TIE YOUR OWN flies! My thinking on deep striper fly fishing has evolved when it comes to my hook selection. My first years were marked by expensive saltwater hooks that had devastating penetration – Tiemco 600SP’s. Nowadays, I like the circle hook option. Why? They are still sharp, although they do not penetrate skull bone – THEY DO hang the lip and THEY DON’T let go. It allows for the delayed recognition of a take that we often experience with deep flies and heavy sinking lines. They hit to stun (we miss that feeling), then they bite and are on – and we feel that!

RETRIEVE

Another complication of the sinking line stalk of striper on Texoma is that these fish are rapacious. If they see a fly lallygagging by them? Nope. They want the chase and a head-on stun kill and then eat. Fast retrieve – as in two-handed-rod butt-tucked-under-your-arm retrieve. This is a “complication” because it quickly takes a fly out of the striking depth (check your electronics often).


Thanks for reading today. The rain kicked on during this writing this morning – pretty sorry weather-heads we have on TV in North Texas! So my morning photo shoot is cancelled, and I guess I have to actually extinguish one end of my candle for the day. Have a fantastic week!

texoma striper

Conventional caught striper – Lake Texoma Texas – thanks to CS Keating! Who’s that fat boy in the picture?

A special thanks to Mr. Keating for being the boots-on-the-ground for that Texoma inspiration. I am going to have to get me some of that this week (if nothing else gets in my way!).


DESTINATION SOUTH PADRE ISLAND TEXAS OCTOBER 2018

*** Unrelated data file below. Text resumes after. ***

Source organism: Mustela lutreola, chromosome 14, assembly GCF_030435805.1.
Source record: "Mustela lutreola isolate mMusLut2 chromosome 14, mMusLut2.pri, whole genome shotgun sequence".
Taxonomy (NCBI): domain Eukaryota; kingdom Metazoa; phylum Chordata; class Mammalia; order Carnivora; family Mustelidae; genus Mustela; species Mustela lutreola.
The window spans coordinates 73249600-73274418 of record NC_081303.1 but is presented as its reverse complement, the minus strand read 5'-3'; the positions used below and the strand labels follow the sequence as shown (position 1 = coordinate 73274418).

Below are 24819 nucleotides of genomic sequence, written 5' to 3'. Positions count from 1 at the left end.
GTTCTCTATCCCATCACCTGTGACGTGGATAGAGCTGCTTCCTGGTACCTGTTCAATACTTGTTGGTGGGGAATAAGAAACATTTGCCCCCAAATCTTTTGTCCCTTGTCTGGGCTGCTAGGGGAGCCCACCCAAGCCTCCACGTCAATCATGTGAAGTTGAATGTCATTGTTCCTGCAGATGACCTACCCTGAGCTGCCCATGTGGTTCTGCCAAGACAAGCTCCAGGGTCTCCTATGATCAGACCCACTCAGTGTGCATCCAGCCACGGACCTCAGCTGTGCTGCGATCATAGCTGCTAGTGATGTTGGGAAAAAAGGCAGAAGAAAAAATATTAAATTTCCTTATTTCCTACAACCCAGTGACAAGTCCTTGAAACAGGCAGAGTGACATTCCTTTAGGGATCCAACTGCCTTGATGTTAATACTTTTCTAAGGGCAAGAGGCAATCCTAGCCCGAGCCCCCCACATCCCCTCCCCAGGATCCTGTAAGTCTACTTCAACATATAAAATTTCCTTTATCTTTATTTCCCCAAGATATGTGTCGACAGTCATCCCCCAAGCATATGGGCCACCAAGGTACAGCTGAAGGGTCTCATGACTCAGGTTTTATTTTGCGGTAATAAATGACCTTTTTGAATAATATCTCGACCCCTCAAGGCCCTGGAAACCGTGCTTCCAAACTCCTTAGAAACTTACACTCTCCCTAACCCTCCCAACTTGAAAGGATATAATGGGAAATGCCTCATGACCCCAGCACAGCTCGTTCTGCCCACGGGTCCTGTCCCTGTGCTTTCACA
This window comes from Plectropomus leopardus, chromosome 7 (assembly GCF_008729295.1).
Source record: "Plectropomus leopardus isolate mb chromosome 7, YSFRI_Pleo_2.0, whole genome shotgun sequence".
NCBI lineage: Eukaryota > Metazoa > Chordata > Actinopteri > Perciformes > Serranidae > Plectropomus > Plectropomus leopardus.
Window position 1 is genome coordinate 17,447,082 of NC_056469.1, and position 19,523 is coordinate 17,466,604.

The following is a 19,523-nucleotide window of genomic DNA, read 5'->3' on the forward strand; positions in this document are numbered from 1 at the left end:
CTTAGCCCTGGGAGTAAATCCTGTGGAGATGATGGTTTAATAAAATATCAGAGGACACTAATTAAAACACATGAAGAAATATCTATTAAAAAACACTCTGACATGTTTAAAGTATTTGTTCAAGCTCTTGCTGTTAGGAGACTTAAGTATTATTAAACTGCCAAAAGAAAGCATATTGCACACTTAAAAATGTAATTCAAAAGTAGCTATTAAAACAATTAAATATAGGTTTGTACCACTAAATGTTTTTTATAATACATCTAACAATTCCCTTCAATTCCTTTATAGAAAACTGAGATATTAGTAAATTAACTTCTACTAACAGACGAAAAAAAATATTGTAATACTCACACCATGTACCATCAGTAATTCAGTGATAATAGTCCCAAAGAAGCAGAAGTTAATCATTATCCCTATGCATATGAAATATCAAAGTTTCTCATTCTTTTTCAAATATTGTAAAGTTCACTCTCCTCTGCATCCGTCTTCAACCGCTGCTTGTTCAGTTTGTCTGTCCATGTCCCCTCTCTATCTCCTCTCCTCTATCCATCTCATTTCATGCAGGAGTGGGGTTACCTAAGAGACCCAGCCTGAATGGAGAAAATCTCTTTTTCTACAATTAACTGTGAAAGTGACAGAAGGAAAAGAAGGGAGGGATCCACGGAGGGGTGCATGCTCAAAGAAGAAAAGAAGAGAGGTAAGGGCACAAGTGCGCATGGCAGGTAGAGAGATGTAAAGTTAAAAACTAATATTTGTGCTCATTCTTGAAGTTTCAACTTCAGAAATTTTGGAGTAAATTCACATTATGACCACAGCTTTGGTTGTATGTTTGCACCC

I am zeroing in on dates for a South Padre Island, Texas, week(s) in the fall, and there are spaces for other fly fishers who want to hit the best saltwater habitat and action in Texas – on a budget! I am not guiding on this trip, but simply hosting a home base for DIY’ers to come-and-go fish as they please and pay for lodging by the day. Yes, I will gladly show-and-tell you what the action is and where it is – a boat is not absolutely necessary!!!

Look for this to develop on a new page of this site called, “DESTINATIONS” – coming this week.

DESTINATION PILOT POINT TEXAS

Pilot Point, Texas, is another Texas destination that is going to be featured on this new page as well. Here’s a link to the Western Son Distillery story that ran recently in the Denton Record Chronicle – Western Son courtesy DRC. Unfortunately, for my tastebuds, Whistle Post Brewery has brewed it’s last beer.

Texas Fly Fishing Report 060118

| June 1, 2018 | 1 Comment

Where to Fly Fish in Texas Axiom 2 Fly Rod Tease

Hello to those of you who still read! I am glad you read, and hope you also watch this new Texas Fly Fishing Report that covers Texas – once over lightly. That is really all we need isn’t it?

Anyway, have a watch, and if you have anything to add for next week you can text or e mail that information to me. My deadline for including your fish photos and / or words is 1-pm Fridays.

At ten years and counting, I also count the blessings brought by the Texas Fly Caster Website effort. I have met a lot of people and done a lot of things that wouldn’t otherwise be possible. We still tell stories, even fly fishing stories, just like they happened. It must be the journalist in me that has finally emerged after hundreds of thousands of words … looking back that’s true.

There’s never a shortage of fly fishing stories, true stories, stories that are as good as any fiction … for the most part. I have plenty of stories in the can, and no way to do so many more in this life of need. But if you have a manageable story that doesn’t require plane tickets, guide bills, housing and all the trappings – I am here to listen, and RESPOND.

Thanks for watching and reading. I hope this weekend is better than the last.